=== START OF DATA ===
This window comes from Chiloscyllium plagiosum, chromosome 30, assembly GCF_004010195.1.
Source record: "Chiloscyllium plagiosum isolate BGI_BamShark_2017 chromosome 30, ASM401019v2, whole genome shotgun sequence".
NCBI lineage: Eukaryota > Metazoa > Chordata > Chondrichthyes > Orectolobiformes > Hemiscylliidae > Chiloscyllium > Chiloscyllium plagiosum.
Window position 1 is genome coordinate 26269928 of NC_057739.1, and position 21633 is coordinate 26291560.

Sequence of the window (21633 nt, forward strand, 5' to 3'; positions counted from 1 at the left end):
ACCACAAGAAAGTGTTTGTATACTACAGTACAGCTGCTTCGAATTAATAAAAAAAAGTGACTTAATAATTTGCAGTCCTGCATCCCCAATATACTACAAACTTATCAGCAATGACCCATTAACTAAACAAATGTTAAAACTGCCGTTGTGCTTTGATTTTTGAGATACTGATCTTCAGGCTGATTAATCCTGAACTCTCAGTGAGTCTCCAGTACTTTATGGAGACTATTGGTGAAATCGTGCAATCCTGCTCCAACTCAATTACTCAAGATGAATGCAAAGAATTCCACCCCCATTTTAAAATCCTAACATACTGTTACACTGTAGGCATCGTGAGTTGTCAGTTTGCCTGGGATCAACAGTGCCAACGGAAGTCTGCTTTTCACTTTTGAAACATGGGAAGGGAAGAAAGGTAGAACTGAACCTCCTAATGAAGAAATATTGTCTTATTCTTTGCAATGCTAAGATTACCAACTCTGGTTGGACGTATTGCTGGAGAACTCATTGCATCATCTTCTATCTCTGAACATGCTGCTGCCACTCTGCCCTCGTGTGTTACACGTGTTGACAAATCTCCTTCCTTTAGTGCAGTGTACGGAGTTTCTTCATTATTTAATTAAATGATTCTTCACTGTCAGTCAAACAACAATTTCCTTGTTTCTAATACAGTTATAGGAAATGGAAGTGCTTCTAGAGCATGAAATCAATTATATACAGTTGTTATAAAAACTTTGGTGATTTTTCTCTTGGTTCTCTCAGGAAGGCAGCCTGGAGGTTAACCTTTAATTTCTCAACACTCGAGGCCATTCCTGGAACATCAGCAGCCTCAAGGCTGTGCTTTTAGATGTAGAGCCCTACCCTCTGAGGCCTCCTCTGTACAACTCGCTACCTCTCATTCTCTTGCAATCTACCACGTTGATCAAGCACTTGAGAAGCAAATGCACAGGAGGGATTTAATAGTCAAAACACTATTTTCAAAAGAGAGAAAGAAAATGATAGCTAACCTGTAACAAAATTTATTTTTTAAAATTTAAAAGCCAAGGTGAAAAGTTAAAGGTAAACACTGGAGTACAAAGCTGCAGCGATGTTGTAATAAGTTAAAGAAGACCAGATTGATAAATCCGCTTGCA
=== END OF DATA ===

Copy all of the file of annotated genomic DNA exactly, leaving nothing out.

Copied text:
This window comes from Chiloscyllium plagiosum, chromosome 30, assembly GCF_004010195.1.
Source record: "Chiloscyllium plagiosum isolate BGI_BamShark_2017 chromosome 30, ASM401019v2, whole genome shotgun sequence".
NCBI lineage: Eukaryota > Metazoa > Chordata > Chondrichthyes > Orectolobiformes > Hemiscylliidae > Chiloscyllium > Chiloscyllium plagiosum.
Window position 1 is genome coordinate 26269928 of NC_057739.1, and position 21633 is coordinate 26291560.

Sequence of the window (21633 nt, forward strand, 5' to 3'; positions counted from 1 at the left end):
ACCACAAGAAAGTGTTTGTATACTACAGTACAGCTGCTTCGAATTAATAAAAAAAAGTGACTTAATAATTTGCAGTCCTGCATCCCCAATATACTACAAACTTATCAGCAATGACCCATTAACTAAACAAATGTTAAAACTGCCGTTGTGCTTTGATTTTTGAGATACTGATCTTCAGGCTGATTAATCCTGAACTCTCAGTGAGTCTCCAGTACTTTATGGAGACTATTGGTGAAATCGTGCAATCCTGCTCCAACTCAATTACTCAAGATGAATGCAAAGAATTCCACCCCCATTTTAAAATCCTAACATACTGTTACACTGTAGGCATCGTGAGTTGTCAGTTTGCCTGGGATCAACAGTGCCAACGGAAGTCTGCTTTTCACTTTTGAAACATGGGAAGGGAAGAAAGGTAGAACTGAACCTCCTAATGAAGAAATATTGTCTTATTCTTTGCAATGCTAAGATTACCAACTCTGGTTGGACGTATTGCTGGAGAACTCATTGCATCATCTTCTATCTCTGAACATGCTGCTGCCACTCTGCCCTCGTGTGTTACACGTGTTGACAAATCTCCTTCCTTTAGTGCAGTGTACGGAGTTTCTTCATTATTTAATTAAATGATTCTTCACTGTCAGTCAAACAACAATTTCCTTGTTTCTAATACAGTTATAGGAAATGGAAGTGCTTCTAGAGCATGAAATCAATTATATACAGTTGTTATAAAAACTTTGGTGATTTTTCTCTTGGTTCTCTCAGGAAGGCAGCCTGGAGGTTAACCTTTAATTTCTCAACACTCGAGGCCATTCCTGGAACATCAGCAGCCTCAAGGCTGTGCTTTTAGATGTAGAGCCCTACCCTCTGAGGCCTCCTCTGTACAACTCGCTACCTCTCATTCTCTTGCAATCTACCACGTTGATCAAGCACTTGAGAAGCAAATGCACAGGAGGGATTTAATAGTCAAAACACTATTTTCAAAAGAGAGAAAGAAAATGATAGCTAACCTGTAACAAAATTTATTTTTTAAAATTTAAAAGCCAAGGTGAAAAGTTAAAGGTAAACACTGGAGTACAAAGCTGCAGCGATGTTGTAATAAGTTAAAGAAGACCAGATTGATAAATCCGCTTGCA